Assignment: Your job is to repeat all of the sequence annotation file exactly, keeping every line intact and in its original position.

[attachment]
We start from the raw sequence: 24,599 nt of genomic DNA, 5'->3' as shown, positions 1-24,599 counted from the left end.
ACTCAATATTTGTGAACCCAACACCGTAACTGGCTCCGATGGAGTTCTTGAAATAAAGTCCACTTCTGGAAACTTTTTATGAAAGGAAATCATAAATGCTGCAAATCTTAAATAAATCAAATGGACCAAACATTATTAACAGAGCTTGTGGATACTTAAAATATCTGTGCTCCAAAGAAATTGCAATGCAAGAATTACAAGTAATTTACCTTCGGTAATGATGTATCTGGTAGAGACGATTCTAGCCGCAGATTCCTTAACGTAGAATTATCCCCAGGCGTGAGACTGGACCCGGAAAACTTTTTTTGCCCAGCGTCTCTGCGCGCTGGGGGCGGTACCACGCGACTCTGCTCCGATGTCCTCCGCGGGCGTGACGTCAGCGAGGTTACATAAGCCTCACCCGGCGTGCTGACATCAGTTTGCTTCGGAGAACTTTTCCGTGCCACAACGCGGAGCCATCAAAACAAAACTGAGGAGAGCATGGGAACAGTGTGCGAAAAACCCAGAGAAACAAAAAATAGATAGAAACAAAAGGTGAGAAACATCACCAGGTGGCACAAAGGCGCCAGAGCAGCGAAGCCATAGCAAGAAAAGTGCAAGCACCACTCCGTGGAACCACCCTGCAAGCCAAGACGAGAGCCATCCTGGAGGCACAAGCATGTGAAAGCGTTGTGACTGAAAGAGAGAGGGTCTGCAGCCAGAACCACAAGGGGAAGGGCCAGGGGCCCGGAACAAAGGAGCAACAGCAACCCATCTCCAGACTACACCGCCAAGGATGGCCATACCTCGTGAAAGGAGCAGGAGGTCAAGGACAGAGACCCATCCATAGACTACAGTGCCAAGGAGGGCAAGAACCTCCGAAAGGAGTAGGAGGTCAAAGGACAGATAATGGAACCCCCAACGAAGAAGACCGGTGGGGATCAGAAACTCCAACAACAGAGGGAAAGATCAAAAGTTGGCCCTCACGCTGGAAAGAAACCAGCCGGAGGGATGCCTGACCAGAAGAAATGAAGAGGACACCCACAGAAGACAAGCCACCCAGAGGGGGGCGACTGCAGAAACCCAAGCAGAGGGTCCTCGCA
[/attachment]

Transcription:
We start from the raw sequence: 24,599 nt of genomic DNA, 5'->3' as shown, positions 1-24,599 counted from the left end.
ACTCAATATTTGTGAACCCAACACCGTAACTGGCTCCGATGGAGTTCTTGAAATAAAGTCCACTTCTGGAAACTTTTTATGAAAGGAAATCATAAATGCTGCAAATCTTAAATAAATCAAATGGACCAAACATTATTAACAGAGCTTGTGGATACTTAAAATATCTGTGCTCCAAAGAAATTGCAATGCAAGAATTACAAGTAATTTACCTTCGGTAATGATGTATCTGGTAGAGACGATTCTAGCCGCAGATTCCTTAACGTAGAATTATCCCCAGGCGTGAGACTGGACCCGGAAAACTTTTTTTGCCCAGCGTCTCTGCGCGCTGGGGGCGGTACCACGCGACTCTGCTCCGATGTCCTCCGCGGGCGTGACGTCAGCGAGGTTACATAAGCCTCACCCGGCGTGCTGACATCAGTTTGCTTCGGAGAACTTTTCCGTGCCACAACGCGGAGCCATCAAAACAAAACTGAGGAGAGCATGGGAACAGTGTGCGAAAAACCCAGAGAAACAAAAAATAGATAGAAACAAAAGGTGAGAAACATCACCAGGTGGCACAAAGGCGCCAGAGCAGCGAAGCCATAGCAAGAAAAGTGCAAGCACCACTCCGTGGAACCACCCTGCAAGCCAAGACGAGAGCCATCCTGGAGGCACAAGCATGTGAAAGCGTTGTGACTGAAAGAGAGAGGGTCTGCAGCCAGAACCACAAGGGGAAGGGCCAGGGGCCCGGAACAAAGGAGCAACAGCAACCCATCTCCAGACTACACCGCCAAGGATGGCCATACCTCGTGAAAGGAGCAGGAGGTCAAGGACAGAGACCCATCCATAGACTACAGTGCCAAGGAGGGCAAGAACCTCCGAAAGGAGTAGGAGGTCAAAGGACAGATAATGGAACCCCCAACGAAGAAGACCGGTGGGGATCAGAAACTCCAACAACAGAGGGAAAGATCAAAAGTTGGCCCTCACGCTGGAAAGAAACCAGCCGGAGGGATGCCTGACCAGAAGAAATGAAGAGGACACCCACAGAAGACAAGCCACCCAGAGGGGGGCGACTGCAGAAACCCAAGCAGAGGGTCCTCGCA